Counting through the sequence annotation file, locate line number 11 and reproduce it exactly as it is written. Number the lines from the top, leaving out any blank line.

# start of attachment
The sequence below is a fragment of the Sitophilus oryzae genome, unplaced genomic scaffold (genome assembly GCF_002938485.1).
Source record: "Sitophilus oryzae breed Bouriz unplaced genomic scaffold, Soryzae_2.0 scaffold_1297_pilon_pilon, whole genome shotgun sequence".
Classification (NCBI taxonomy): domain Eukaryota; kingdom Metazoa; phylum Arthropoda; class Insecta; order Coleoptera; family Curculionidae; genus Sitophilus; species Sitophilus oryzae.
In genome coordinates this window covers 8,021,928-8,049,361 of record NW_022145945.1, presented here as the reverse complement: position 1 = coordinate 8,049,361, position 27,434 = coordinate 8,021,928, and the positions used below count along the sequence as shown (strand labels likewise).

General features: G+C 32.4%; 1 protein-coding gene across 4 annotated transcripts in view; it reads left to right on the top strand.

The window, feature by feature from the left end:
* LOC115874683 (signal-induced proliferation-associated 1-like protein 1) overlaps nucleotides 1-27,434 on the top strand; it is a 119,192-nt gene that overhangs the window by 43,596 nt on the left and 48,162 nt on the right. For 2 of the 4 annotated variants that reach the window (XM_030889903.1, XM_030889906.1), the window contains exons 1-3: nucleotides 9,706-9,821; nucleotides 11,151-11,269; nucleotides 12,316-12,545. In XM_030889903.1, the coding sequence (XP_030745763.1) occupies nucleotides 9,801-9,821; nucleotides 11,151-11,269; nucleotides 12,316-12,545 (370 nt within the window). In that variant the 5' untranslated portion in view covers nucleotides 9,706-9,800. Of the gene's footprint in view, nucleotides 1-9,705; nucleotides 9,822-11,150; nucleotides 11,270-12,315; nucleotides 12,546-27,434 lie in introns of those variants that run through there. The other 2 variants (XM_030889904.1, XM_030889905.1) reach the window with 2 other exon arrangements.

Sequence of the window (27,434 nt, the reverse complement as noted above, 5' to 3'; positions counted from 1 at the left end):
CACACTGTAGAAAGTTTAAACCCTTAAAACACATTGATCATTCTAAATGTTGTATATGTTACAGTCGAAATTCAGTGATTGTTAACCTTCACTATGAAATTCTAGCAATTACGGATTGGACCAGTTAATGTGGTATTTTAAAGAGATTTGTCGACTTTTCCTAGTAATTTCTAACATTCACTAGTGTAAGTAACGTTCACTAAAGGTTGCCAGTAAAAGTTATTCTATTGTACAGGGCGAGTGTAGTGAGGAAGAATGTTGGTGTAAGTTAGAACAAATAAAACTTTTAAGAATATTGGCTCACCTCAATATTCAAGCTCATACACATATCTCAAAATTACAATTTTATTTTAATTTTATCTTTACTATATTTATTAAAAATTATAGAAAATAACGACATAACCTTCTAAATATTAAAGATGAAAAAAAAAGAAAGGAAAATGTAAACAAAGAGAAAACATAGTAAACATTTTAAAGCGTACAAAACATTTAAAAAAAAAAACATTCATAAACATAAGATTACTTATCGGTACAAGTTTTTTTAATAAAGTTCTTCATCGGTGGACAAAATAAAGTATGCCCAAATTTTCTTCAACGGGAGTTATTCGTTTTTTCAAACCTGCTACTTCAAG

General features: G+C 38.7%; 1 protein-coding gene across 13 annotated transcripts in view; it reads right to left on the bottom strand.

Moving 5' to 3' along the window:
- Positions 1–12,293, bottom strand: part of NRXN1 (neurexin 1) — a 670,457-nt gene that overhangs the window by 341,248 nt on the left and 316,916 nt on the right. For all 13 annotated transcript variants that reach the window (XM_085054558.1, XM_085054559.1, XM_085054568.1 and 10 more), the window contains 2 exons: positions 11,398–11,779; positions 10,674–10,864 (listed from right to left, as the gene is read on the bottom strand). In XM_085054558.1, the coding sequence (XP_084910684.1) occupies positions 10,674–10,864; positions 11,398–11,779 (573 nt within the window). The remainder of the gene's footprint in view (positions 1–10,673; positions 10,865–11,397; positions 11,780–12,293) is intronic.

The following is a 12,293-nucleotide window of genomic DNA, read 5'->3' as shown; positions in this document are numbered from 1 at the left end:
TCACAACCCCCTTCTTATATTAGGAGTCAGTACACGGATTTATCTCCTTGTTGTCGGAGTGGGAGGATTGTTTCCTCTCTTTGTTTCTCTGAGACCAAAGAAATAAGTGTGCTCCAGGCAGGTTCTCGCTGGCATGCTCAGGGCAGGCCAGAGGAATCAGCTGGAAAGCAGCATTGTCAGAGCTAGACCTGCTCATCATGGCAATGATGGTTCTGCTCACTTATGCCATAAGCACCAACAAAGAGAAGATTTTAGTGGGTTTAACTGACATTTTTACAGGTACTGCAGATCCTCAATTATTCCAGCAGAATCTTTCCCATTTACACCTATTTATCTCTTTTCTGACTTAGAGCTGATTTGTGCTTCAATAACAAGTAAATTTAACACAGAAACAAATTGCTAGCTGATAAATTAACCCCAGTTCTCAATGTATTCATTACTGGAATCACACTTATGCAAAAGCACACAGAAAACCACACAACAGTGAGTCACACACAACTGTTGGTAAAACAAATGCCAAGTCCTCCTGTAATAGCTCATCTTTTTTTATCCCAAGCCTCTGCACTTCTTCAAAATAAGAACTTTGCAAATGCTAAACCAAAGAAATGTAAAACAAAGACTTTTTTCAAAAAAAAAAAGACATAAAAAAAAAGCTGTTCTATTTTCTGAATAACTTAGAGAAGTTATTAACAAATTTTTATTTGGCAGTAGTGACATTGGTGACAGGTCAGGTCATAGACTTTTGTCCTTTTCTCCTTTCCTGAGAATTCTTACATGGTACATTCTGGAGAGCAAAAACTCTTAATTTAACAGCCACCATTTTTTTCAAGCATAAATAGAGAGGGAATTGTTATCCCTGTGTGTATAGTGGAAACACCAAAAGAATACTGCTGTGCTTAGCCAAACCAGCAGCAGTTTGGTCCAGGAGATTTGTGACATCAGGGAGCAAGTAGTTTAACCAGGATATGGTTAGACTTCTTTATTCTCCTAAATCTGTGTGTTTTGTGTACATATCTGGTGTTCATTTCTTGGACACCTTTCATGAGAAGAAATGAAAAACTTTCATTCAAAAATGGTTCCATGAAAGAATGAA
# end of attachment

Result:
Moving 5' to 3' along the window: